A copyright is a legal protection for an original work, such as a book, poem, song or piece of computer software. Copyright protects a work from being copied or reproduced without the permission of the owner. As mixology becomes a more serious profession, with a more serious income for top cocktail creators, bartenders have begun to consider the best ways to protect their cocktail recipes from copying.
United States copyright law does not allow copyrighting of an ingredients list, such as a list of drinks used in a cocktail. However, you may be able to copyright a recipe if it is in a tangible form and includes a “substantial literary expression," such as a description of the cocktail, an explanation of how to mix the ingredients in a particular way or an illustration of the completed cocktail. If the recipe is included in a book or other collection of recipes, then the contents of the entire book can be copyrighted.
Protecting a Drink Name
It is not possible to copyright protect a name, but some unique names can be protected by trademark. A trademark can prevent other bars or restaurants from using a drink name, and it can also require bars to make a tradmarked drink with certain ingredients. For example, Pusser's Rum has a trademark on the name Painkiller. This means that a bar or restaurant cannot legally sell a drink called Painkiller unless it is made with Pusser's Rum. In 2011, Pusser's sued a New York bar called Painkiller for trademark infringement. The bar eventually agreed to change its name.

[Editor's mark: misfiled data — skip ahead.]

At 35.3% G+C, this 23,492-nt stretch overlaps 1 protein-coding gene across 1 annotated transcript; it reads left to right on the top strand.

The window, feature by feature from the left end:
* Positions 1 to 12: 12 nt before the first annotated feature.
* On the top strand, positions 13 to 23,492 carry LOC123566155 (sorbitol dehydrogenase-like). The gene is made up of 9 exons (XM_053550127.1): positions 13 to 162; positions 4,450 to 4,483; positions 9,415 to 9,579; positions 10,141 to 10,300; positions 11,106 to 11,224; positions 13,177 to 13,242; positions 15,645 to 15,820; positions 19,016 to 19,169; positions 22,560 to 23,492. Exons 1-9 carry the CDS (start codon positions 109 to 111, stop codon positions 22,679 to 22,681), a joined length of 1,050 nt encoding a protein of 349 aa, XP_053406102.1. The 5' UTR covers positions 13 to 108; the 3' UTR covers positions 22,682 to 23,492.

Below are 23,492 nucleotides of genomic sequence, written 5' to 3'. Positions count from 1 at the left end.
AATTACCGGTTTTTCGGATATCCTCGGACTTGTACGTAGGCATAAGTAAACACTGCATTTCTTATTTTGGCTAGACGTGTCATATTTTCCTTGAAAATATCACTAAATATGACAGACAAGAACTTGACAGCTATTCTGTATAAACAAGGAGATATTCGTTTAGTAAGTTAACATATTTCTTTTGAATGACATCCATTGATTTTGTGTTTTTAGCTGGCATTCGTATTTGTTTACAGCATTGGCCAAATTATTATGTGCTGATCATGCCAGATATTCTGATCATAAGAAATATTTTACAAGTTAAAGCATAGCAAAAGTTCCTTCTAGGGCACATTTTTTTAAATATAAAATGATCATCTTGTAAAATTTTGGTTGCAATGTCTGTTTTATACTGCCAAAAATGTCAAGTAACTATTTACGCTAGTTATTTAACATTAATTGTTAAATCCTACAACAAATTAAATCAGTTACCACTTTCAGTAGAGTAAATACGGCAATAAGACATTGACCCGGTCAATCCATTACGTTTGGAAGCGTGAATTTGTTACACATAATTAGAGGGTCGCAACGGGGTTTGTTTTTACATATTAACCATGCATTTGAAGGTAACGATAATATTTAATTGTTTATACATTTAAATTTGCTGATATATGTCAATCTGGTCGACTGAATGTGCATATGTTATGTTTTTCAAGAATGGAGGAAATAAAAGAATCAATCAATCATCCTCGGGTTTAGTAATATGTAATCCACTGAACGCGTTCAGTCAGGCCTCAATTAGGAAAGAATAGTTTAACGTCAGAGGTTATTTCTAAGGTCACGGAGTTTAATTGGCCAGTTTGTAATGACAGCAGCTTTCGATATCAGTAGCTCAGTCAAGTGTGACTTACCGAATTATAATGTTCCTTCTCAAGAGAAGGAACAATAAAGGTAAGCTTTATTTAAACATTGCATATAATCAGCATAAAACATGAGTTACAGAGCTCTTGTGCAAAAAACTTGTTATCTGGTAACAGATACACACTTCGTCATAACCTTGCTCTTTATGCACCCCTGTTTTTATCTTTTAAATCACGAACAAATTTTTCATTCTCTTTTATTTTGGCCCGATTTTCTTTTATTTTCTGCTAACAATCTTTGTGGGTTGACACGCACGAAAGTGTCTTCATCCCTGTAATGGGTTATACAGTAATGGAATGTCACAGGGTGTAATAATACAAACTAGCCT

Patent a Drink
According to the United States Patent and Trademark Office (USPTO), it is possible to apply for a utility patent for “any new and useful process, article of manufacture or composition of matter.” If you have invented a completely new drink, especially one that relies on a new mixology technique or unique ingredients, you might conceivably be able to get a patent on the drink. This will protect your drink form being made by anyone else, but the patent process can be lengthy and expensive and usually involves using a patent attorney.
You should keep in mind that once copyrighted or patent protected, the ingredients in your cocktail will become public knowledge. If your cocktail recipe includes a secret ingredient or technique, you may not want this widely known. If you have published a cocktail recipe while working under contract at a bar or restaurant, or as a brand ambassador, the bar or brand may own the rights to any drink you created while on the job. For example, if the brand you work for publishes a recipe book of cocktails, it may own the copyright to the contents of the book. You will need to check your employment contract to determine if you retain the rights to the recipe.
- United States Copyright Office: What Does Copyright Protect?
- The Atlantic: The Era of Copyrighted Cocktails?
- The Daily Blender: Pusser’s Rum Sues Over Trademark
- United States Patent and Trademark Office: Process for Obtaining a Utility Patent
- United States Patent and Trademark Office: What Can be Patented
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